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Winter Safety and Health Tips

January 23, 2017

by Mary Staackmann

Baby, it’s cold outside! Winter is here, and with all the beauty, the cold and ice can bring some health and safety concerns, particularly for older adults. Here are some tips to help keep you warm, safe, healthy, and free from injuries.

Take care when walking outside to avoid falls or slipping on ice

  1. If possible, stay inside until roads and walkways are clear of ice
  2. Wear shoes with good traction and non-skid soles
  3. When going inside, make sure to wipe shoes as dry as possible to avoid slipping on interior surfaces
  4. Have your eyes checked and wear proper eye wear. Poor vision can make it harder to see hazards or icy patches when walking
  5. Pay attention and stay alert to any hazards as you are walking
  6. Keep your hands free and out of your pockets to help balance yourself or catch yourself if you fall
  7. If you use a cane, install a new rubber tip, or consider installing an ‘ice pick tip’ to prevent the cane from slipping

Dress for warmth to avoid hypothermia and/or frostbite

  1. Wear many layers of clothing, including a heavy coat and warm socks
  2. Cover exposed skin. Wear gloves/mittens, a scarf and a hat
  3. Wear warm, waterproof shoes or boots

Be safe while driving

  1. Winterize your car, making sure it is in good running condition, and have the antifreeze, tires, wipers, battery and oil checked regularly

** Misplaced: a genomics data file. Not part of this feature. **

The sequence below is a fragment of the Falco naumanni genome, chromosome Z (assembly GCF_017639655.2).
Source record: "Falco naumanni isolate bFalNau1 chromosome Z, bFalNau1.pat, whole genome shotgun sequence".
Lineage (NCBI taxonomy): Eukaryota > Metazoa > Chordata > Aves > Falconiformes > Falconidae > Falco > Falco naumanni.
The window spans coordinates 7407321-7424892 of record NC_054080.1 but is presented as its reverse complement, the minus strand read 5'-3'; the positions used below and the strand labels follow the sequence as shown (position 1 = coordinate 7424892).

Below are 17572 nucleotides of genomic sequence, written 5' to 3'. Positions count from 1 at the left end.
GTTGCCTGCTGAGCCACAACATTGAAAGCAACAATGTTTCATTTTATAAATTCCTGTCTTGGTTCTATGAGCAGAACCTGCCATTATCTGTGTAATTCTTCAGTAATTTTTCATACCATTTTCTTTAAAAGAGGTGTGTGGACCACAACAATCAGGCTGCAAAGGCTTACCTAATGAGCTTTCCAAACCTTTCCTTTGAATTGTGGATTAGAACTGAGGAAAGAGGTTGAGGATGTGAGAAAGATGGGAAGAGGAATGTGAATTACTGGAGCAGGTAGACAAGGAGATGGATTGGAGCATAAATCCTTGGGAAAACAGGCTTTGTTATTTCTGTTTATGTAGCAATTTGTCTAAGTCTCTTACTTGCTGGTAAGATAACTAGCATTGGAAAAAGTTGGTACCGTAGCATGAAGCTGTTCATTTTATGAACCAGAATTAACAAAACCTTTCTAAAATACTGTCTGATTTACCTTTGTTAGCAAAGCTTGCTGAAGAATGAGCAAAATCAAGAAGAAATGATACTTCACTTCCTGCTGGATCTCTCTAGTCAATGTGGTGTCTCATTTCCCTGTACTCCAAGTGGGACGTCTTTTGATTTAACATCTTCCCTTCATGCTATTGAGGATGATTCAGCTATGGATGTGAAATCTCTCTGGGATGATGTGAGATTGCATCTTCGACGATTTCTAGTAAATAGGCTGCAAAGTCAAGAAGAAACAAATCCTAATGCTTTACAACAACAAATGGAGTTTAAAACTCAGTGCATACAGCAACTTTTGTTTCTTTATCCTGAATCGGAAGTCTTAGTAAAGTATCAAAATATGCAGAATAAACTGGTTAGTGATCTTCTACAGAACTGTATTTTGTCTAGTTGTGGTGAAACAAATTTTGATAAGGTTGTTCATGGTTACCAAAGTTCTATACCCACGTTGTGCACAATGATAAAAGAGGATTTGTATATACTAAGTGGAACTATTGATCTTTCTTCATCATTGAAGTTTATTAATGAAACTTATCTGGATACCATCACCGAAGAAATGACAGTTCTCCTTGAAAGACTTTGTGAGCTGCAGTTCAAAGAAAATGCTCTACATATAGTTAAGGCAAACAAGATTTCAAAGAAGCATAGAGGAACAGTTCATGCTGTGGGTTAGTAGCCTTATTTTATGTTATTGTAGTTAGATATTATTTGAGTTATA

2. Have a fully charged mobile phone with you when you drive to phone for help in case of an emergency
  3. When possible, avoid driving on icy roads, and be especially careful when driving over bridges, which tend to ice over more quickly than roads
  4. Stock your car with emergency supplies, including first aid kit, blanket, extra clothes, booster cables, windshield scraper, flashlight and small shovel

Stock up to prepare for storms or power outages

  1. Prepare an emergency kit that contains flashlights, first aid kit, bottles of water, battery-powered radio, blankets, canned foods, candles and matches
  2. Stock up the pantry to keep food to last at least a couple of days
  3. Consider purchasing an emergency generator if you live in a climate that is particularly susceptible to winter storms and power outages—it can be a life saver

Be mindful of winter health risks

  1. Tis the season for winter bugs, colds and the flu. Older adults are especially at risk of contracting influenza, which is why the CDC and most doctors recommend older adults get a flu shot every year
  2. With shorter days and less sunlight, make sure to get plenty of vitamin D through your diet or supplements
  3. Eat a healthy diet and stay well hydrated

Most importantly, ask for help or assistance. North Shore Senior Center can provide more information and even referrals to help keep you healthy and safe during the winter season.